A recently published coarse-grained DNA model [D. M. Hinckley, G. S. Freeman, J. K. Whitmer, and J. J. de Pablo, J. Chem. Phys. 139, 144903 (2013)] is used to study the hybridization mechanism of DNA oligomers. Forward flux sampling is used to construct ensembles of reactive trajectories from which the effects of sequence, length, and ionic strength are revealed. Heterogeneous sequences are observed to hybridize via the canonical zippering mechanism. In contrast, homogeneous sequences hybridize through a slithering mechanism, while more complex base pair displacement processes are observed for repetitive sequences. In all cases, the formation of non-native base pairs leads to an increase in the observed hybridization rate constants beyond those observed in sequences where only native base pairs are permitted. The scaling of rate constants with length is captured by extending existing hybridization theories to account for the formation of non-native base pairs. Furthermore, that scaling is found to be similar for oligomeric and polymeric systems, suggesting that similar physics is involved.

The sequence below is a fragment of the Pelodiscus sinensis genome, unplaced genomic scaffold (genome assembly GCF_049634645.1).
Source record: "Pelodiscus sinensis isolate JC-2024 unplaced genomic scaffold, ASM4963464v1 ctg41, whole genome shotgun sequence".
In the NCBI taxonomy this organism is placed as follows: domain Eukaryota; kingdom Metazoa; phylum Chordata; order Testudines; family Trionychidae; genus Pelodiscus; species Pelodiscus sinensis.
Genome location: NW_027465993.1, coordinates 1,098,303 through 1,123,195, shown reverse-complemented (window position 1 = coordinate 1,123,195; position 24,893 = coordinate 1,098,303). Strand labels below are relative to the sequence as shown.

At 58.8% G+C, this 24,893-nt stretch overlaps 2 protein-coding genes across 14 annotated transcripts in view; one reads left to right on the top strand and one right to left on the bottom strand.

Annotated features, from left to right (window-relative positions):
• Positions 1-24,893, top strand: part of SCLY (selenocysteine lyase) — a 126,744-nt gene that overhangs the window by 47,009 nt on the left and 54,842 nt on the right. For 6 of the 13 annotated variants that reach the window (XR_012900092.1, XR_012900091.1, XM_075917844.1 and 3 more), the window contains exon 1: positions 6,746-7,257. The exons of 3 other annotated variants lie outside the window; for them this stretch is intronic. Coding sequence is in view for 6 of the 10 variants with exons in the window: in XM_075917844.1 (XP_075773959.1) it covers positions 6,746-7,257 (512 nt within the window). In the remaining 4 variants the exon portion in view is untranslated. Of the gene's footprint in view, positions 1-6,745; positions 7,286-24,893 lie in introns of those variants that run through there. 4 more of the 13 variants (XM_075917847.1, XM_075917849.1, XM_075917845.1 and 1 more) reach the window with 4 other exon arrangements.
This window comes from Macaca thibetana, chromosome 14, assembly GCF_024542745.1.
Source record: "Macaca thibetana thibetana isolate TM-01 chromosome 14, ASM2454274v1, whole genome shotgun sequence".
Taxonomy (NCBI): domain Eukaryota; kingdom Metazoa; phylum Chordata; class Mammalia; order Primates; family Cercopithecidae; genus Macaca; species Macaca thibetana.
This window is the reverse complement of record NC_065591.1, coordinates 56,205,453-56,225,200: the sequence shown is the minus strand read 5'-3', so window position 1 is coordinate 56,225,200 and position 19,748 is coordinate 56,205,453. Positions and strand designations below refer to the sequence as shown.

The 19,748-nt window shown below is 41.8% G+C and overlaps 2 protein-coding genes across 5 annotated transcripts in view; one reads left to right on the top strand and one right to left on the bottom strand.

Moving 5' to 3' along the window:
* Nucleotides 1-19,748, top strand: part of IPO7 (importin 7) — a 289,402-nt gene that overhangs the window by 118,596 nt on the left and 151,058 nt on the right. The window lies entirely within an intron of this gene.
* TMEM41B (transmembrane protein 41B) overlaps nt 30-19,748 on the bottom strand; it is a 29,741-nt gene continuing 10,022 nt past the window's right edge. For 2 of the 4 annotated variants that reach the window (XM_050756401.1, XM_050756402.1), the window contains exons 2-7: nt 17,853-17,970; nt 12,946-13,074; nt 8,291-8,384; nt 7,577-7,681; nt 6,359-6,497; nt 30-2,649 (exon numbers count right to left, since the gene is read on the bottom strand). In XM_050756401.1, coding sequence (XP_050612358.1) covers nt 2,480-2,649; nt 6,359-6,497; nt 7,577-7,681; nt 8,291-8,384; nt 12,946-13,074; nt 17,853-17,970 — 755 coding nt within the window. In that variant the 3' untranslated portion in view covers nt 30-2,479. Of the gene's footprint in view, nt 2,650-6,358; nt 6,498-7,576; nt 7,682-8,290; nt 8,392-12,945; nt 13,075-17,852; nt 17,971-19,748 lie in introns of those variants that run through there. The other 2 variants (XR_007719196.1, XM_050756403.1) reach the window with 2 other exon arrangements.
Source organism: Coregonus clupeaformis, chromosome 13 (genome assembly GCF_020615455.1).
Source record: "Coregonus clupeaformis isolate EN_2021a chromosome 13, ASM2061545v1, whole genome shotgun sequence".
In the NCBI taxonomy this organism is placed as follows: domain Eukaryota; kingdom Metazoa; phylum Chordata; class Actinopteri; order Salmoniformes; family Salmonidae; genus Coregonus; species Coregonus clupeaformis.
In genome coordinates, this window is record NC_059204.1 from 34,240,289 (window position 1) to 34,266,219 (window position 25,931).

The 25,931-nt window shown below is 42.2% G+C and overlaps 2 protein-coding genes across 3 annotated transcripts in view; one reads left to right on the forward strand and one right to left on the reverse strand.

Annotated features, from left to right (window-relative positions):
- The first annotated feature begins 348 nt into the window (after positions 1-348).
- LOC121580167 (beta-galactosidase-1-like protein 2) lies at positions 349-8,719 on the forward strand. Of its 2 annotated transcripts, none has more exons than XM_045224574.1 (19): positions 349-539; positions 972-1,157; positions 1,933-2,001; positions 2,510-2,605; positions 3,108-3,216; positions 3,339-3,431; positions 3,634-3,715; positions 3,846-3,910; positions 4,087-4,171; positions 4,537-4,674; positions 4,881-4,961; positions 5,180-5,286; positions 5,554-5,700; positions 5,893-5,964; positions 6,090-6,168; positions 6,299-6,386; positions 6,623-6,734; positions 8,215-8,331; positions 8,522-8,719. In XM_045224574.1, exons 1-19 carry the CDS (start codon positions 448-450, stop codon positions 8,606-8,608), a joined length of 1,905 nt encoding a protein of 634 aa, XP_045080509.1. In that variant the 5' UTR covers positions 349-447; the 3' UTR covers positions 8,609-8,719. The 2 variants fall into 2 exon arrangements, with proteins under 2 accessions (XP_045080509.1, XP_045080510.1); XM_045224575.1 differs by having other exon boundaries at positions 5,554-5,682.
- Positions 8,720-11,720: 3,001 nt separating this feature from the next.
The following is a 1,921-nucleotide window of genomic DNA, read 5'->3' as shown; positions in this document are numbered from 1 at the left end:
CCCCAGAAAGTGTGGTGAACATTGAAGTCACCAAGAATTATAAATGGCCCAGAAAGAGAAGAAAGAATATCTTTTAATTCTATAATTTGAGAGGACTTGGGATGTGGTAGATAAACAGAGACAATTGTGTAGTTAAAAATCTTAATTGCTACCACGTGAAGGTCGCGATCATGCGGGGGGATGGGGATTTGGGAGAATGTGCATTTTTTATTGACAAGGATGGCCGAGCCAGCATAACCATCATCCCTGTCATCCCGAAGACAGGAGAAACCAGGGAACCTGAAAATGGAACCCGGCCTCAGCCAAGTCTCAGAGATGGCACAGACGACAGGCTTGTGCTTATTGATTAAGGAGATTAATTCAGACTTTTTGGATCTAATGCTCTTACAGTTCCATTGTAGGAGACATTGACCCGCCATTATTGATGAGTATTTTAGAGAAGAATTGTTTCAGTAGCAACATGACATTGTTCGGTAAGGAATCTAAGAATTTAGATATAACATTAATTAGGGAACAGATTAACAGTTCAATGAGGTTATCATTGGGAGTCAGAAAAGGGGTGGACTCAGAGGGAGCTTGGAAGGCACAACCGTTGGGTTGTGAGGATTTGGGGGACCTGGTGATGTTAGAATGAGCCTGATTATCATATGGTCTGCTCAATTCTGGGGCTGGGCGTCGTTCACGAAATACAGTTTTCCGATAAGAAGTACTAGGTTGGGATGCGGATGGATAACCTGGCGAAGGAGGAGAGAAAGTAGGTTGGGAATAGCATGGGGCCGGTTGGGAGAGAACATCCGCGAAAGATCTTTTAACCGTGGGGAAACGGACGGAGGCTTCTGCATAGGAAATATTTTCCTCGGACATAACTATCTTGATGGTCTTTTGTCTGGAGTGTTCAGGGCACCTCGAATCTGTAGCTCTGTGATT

Coarse-grained modeling of DNA oligomer hybridization: Length, sequence, and salt effects
Daniel M. Hinckley, Joshua P. Lequieu, Juan J. de Pablo; Coarse-grained modeling of DNA oligomer hybridization: Length, sequence, and salt effects. J. Chem. Phys. 21 July 2014; 141 (3): 035102. https://doi.org/10.1063/1.4886336
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